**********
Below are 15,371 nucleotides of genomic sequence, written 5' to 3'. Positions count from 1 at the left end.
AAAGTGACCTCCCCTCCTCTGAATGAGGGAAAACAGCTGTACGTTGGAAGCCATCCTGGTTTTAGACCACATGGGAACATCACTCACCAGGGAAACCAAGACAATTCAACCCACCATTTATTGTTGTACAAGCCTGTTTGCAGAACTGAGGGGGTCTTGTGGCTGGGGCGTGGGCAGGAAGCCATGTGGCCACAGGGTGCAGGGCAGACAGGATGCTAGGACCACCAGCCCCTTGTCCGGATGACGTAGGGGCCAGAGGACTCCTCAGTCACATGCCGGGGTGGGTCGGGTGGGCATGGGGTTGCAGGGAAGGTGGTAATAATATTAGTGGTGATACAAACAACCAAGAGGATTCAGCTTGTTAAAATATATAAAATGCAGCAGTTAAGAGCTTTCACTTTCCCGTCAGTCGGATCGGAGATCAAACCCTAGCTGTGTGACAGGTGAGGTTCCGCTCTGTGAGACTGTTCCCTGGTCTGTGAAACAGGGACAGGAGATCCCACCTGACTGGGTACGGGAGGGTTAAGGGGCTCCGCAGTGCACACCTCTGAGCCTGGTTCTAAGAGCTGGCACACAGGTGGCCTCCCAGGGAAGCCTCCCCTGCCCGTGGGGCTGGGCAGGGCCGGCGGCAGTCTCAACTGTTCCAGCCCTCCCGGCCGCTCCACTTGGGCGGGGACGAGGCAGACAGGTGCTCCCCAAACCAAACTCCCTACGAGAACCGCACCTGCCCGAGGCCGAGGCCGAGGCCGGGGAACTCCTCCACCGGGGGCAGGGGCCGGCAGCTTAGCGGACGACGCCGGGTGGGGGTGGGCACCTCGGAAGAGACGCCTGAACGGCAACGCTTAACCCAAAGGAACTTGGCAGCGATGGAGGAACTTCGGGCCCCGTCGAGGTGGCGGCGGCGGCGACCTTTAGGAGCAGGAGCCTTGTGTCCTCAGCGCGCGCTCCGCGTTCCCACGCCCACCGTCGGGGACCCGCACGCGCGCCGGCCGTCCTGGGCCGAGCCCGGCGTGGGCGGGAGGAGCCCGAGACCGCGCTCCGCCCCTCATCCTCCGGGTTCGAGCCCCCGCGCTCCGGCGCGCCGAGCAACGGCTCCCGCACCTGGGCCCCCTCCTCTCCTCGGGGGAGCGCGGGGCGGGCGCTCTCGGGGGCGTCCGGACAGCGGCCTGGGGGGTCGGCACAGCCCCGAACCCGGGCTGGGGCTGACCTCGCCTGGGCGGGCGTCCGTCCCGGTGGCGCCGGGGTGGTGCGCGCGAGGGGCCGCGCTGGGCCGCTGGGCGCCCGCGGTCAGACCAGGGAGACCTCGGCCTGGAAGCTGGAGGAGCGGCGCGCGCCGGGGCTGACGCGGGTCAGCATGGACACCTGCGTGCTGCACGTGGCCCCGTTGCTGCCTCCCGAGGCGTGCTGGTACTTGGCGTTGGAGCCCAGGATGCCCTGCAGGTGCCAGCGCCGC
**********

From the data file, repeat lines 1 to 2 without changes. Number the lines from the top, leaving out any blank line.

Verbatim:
Below are 15,371 nucleotides of genomic sequence, written 5' to 3'. Positions count from 1 at the left end.
AAAGTGACCTCCCCTCCTCTGAATGAGGGAAAACAGCTGTACGTTGGAAGCCATCCTGGTTTTAGACCACATGGGAACATCACTCACCAGGGAAACCAAGACAATTCAACCCACCATTTATTGTTGTACAAGCCTGTTTGCAGAACTGAGGGGGTCTTGTGGCTGGGGCGTGGGCAGGAAGCCATGTGGCCACAGGGTGCAGGGCAGACAGGATGCTAGGACCACCAGCCCCTTGTCCGGATGACGTAGGGGCCAGAGGACTCCTCAGTCACATGCCGGGGTGGGTCGGGTGGGCATGGGGTTGCAGGGAAGGTGGTAATAATATTAGTGGTGATACAAACAACCAAGAGGATTCAGCTTGTTAAAATATATAAAATGCAGCAGTTAAGAGCTTTCACTTTCCCGTCAGTCGGATCGGAGATCAAACCCTAGCTGTGTGACAGGTGAGGTTCCGCTCTGTGAGACTGTTCCCTGGTCTGTGAAACAGGGACAGGAGATCCCACCTGACTGGGTACGGGAGGGTTAAGGGGCTCCGCAGTGCACACCTCTGAGCCTGGTTCTAAGAGCTGGCACACAGGTGGCCTCCCAGGGAAGCCTCCCCTGCCCGTGGGGCTGGGCAGGGCCGGCGGCAGTCTCAACTGTTCCAGCCCTCCCGGCCGCTCCACTTGGGCGGGGACGAGGCAGACAGGTGCTCCCCAAACCAAACTCCCTACGAGAACCGCACCTGCCCGAGGCCGAGGCCGAGGCCGGGGAACTCCTCCACCGGGGGCAGGGGCCGGCAGCTTAGCGGACGACGCCGGGTGGGGGTGGGCACCTCGGAAGAGACGCCTGAACGGCAACGCTTAACCCAAAGGAACTTGGCAGCGATGGAGGAACTTCGGGCCCCGTCGAGGTGGCGGCGGCGGCGACCTTTAGGAGCAGGAGCCTTGTGTCCTCAGCGCGCGCTCCGCGTTCCCACGCCCACCGTCGGGGACCCGCACGCGCGCCGGCCGTCCTGGGCCGAGCCCGGCGTGGGCGGGAGGAGCCCGAGACCGCGCTCCGCCCCTCATCCTCCGGGTTCGAGCCCCCGCGCTCCGGCGCGCCGAGCAACGGCTCCCGCACCTGGGCCCCCTCCTCTCCTCGGGGGAGCGCGGGGCGGGCGCTCTCGGGGGCGTCCGGACAGCGGCCTGGGGGGTCGGCACAGCCCCGAACCCGGGCTGGGGCTGACCTCGCCTGGGCGGGCGTCCGTCCCGGTGGCGCCGGGGTGGTGCGCGCGAGGGGCCGCGCTGGGCCGCTGGGCGCCCGCGGTCAGACCAGGGAGACCTCGGCCTGGAAGCTGGAGGAGCGGCGCGCGCCGGGGCTGACGCGGGTCAGCATGGACACCTGCGTGCTGCACGTGGCCCCGTTGCTGCCTCCCGAGGCGTGCTGGTACTTGGCGTTGGAGCCCAGGATGCCCTGCAGGTGCCAGCGCCGC